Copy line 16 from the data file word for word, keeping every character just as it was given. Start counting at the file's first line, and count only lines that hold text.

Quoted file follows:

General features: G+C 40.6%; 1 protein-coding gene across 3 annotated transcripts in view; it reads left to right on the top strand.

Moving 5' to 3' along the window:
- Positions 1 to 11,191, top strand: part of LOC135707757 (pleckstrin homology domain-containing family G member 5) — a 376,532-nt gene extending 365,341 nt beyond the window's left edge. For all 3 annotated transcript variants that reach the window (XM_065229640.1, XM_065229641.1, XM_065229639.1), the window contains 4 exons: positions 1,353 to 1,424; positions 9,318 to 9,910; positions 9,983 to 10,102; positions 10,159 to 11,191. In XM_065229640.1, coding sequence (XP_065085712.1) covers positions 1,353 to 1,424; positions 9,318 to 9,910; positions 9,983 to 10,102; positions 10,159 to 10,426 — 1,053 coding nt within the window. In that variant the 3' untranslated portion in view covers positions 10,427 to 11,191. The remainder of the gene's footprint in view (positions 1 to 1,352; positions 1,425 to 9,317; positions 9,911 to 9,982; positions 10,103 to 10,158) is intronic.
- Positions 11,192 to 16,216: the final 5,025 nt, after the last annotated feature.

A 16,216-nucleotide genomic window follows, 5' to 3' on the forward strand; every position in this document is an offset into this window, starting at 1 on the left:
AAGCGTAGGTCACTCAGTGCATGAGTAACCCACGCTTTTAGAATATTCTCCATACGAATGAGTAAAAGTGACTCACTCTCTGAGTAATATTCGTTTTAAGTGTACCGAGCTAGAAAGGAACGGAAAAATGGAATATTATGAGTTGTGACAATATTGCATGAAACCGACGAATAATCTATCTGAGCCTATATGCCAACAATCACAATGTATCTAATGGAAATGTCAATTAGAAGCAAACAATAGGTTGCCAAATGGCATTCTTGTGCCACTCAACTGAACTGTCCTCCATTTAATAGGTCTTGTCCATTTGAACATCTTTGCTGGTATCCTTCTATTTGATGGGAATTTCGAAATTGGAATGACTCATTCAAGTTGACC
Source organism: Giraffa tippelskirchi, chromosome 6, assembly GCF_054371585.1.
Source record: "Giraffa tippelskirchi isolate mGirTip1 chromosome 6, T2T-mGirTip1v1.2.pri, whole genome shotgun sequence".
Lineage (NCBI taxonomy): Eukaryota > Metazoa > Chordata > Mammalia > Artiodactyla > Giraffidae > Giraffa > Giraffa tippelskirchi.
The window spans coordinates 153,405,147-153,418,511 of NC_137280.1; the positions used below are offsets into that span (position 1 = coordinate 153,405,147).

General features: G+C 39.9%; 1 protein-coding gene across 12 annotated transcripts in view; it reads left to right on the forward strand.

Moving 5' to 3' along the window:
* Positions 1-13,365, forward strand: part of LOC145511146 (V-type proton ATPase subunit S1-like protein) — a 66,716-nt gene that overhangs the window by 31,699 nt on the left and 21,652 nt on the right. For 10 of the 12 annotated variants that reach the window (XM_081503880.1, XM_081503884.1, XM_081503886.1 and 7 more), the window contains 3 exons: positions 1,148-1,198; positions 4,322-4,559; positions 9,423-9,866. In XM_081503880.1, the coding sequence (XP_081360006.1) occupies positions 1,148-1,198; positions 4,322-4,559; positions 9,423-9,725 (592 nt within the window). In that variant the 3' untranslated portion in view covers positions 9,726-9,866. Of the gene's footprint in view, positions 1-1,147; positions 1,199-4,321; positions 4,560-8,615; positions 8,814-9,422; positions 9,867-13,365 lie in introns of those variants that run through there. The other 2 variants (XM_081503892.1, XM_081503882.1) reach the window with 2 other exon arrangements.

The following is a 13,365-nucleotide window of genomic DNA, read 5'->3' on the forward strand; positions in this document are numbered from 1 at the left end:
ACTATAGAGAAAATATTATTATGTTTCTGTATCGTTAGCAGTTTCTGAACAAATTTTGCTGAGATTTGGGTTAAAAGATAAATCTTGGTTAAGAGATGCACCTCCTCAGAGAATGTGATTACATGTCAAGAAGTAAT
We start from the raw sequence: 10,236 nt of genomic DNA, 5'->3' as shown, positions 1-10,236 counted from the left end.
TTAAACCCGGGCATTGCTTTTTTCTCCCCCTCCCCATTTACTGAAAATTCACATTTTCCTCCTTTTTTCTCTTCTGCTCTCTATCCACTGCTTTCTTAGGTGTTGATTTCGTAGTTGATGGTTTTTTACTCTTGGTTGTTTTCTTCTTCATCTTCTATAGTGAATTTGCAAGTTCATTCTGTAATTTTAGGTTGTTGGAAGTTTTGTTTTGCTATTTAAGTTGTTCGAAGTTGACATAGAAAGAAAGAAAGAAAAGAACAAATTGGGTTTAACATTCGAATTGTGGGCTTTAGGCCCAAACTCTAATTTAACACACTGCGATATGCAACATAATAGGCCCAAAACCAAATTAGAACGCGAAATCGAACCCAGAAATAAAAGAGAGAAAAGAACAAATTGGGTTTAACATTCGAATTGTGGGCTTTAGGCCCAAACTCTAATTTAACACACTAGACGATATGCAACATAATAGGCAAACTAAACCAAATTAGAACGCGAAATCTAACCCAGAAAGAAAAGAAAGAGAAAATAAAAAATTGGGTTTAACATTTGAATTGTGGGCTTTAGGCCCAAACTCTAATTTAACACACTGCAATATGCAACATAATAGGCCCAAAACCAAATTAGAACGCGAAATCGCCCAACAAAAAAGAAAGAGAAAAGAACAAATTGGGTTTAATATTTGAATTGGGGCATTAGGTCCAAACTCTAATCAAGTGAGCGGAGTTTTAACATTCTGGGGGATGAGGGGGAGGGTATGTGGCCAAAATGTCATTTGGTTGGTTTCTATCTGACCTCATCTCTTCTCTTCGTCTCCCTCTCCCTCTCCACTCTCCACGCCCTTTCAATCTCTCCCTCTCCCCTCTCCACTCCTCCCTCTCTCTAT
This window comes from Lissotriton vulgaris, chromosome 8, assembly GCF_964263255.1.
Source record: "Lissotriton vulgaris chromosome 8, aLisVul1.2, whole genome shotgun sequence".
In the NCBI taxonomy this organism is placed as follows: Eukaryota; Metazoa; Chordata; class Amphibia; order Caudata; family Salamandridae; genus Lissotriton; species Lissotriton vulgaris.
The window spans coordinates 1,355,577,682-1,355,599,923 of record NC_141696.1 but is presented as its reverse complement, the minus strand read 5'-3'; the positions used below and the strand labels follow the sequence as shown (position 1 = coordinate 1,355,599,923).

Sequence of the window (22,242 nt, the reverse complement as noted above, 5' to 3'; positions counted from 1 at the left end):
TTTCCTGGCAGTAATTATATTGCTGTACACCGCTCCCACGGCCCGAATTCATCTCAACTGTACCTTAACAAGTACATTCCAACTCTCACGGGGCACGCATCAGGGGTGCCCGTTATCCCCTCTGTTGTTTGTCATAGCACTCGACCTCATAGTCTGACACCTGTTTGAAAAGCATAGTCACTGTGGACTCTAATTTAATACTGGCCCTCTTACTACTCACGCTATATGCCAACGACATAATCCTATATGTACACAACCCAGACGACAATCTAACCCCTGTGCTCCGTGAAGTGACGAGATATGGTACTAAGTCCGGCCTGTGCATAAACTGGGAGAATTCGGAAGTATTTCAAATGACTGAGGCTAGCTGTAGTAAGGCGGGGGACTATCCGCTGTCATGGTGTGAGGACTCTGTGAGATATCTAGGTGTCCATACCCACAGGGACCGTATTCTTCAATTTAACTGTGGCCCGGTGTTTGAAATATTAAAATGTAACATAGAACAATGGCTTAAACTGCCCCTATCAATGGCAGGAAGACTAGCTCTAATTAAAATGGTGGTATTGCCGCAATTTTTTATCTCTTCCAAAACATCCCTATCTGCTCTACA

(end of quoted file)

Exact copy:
We start from the raw sequence: 10,236 nt of genomic DNA, 5'->3' as shown, positions 1-10,236 counted from the left end.